Unagru debates colour in architecture. Part 2
Davide's comments following the first post by the Unagru team.
This is a fascinating debate and one I am very fond of.
Given my background and annoying nature, I would try to structure the argument more clearly. I would also describe our project’s relation more in-depth. Finally, colour is very personal. It might be helpful to investigate the artists’ houses to try and find some correspondence between life and work or between artists’ work and consistent forms of living. Now I imagine showing several artworks to clients and extrapolating their ideal colour scheme.
Back to the structure. Intro. The human perception and colours. What is the effect of colours, and what is their use? Why does the human brain even perceive colours? This is evolutionary neuroscience. The human eye is not comfortable in the presence of plain and consistent surfaces such as a perfectly white wall (in praise of imperfect decorators). We are more comfortable with slight colour variations and textures. Natural materials have this advantage. The first quote in the blog post is so important: there is no colourless architecture.
It’s enough to think of a Carlo Scarpa interior or the exterior of San Marco and the Doge Palace in Venice. Other incredibly colourful interiors I remember are Bernini’s churches.
1. The first distinction I would make is between interior and exterior colours. Interior and exterior surfaces serve different purposes. The exterior embodies the building’s civic, contextual, and representative character. Instead, the interior represents the comfort or lack of thereof, the buildings’ protective, atmospheric, everyday nature. Second, colours in front of us and colours around us: interiors. Interiors are the essence of architecture, the art that surrounds the user. The exterior architecture is the social and political value of architecture, city building environment and community. For some reason, interiors tend to be discounted in favour of the exterior, especially in academia. On the other hand, several formal and informal houses around Napoli are left unfinished on the outside, while the interiors are vibrant. Even when finished, usually the exteriors were pretty unimaginative: coloured render and metal railings.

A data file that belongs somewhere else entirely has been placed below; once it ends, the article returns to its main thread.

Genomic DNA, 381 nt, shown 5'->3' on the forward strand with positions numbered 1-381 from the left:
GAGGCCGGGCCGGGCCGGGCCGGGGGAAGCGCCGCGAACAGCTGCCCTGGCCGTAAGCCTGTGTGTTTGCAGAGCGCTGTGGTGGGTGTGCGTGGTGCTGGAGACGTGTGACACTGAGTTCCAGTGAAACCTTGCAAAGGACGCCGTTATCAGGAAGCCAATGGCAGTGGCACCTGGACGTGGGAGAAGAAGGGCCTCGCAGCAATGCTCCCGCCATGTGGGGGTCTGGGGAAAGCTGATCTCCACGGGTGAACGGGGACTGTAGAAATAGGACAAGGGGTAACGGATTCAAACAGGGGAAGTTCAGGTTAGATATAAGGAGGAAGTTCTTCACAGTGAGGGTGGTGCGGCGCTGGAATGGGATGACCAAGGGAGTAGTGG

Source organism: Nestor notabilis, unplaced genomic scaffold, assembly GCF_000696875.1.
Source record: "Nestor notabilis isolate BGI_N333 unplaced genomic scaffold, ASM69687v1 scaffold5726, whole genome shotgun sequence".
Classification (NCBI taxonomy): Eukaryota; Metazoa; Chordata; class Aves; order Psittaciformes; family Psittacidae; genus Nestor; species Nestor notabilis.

The second is the use of the building. From a phenomenological or experiential point of view, anything experienced daily will slowly evolve into something different and will inevitably build a stronger relationship with the user. The second reason and the basis for a final distinction are between everyday personal or nuclear experience, e.g. the house lived by one family, versus the regular use of several people, like in workspaces, schools, versus places experienced by the masses and only seldom be different from something that is perceived sell them. Moving from the first to the latter, the expression and ambitions of the building are less and less personal and will quickly become more generic. Commercial buildings tend to be closer to houses because modern marketing strategies usually require that a brand is reflected in every aspect of a company’s communication. Even more particular or personal can be small companies’ commercial premises, which reflect the founder’s personalities. In other words, colour is a way for the building to talk and be louder.
Finally, I think the building should have a say. I don’t want to sound boring, but I believe in some form of plausible relation - excluding restaurants, bars, clubs and maybe hotels - between interior and exterior. I can’t explain it enough; it has to do with coherence, or avoiding visual short-circuits. For example, I live in a zinc-clad, large windowed, crisp-cornered 2010’s building. The interiors are the epitome of standardisation: 2500mm ceilings, 2 metre high doors, glossy white kitchen, wood floor in the living areas, carpet in the bedrooms, and grey tiles in the bathrooms. When I thought about personalising the space (I had to, of course), I felt that I needed to respect the essence of the flat and the building. So I opted for patches of plain colour (every door and every frame are coloured), coloured joinery (IKEA or designed by me), and plants. In other words, I find there is added beauty in the economy of means and coherence of style.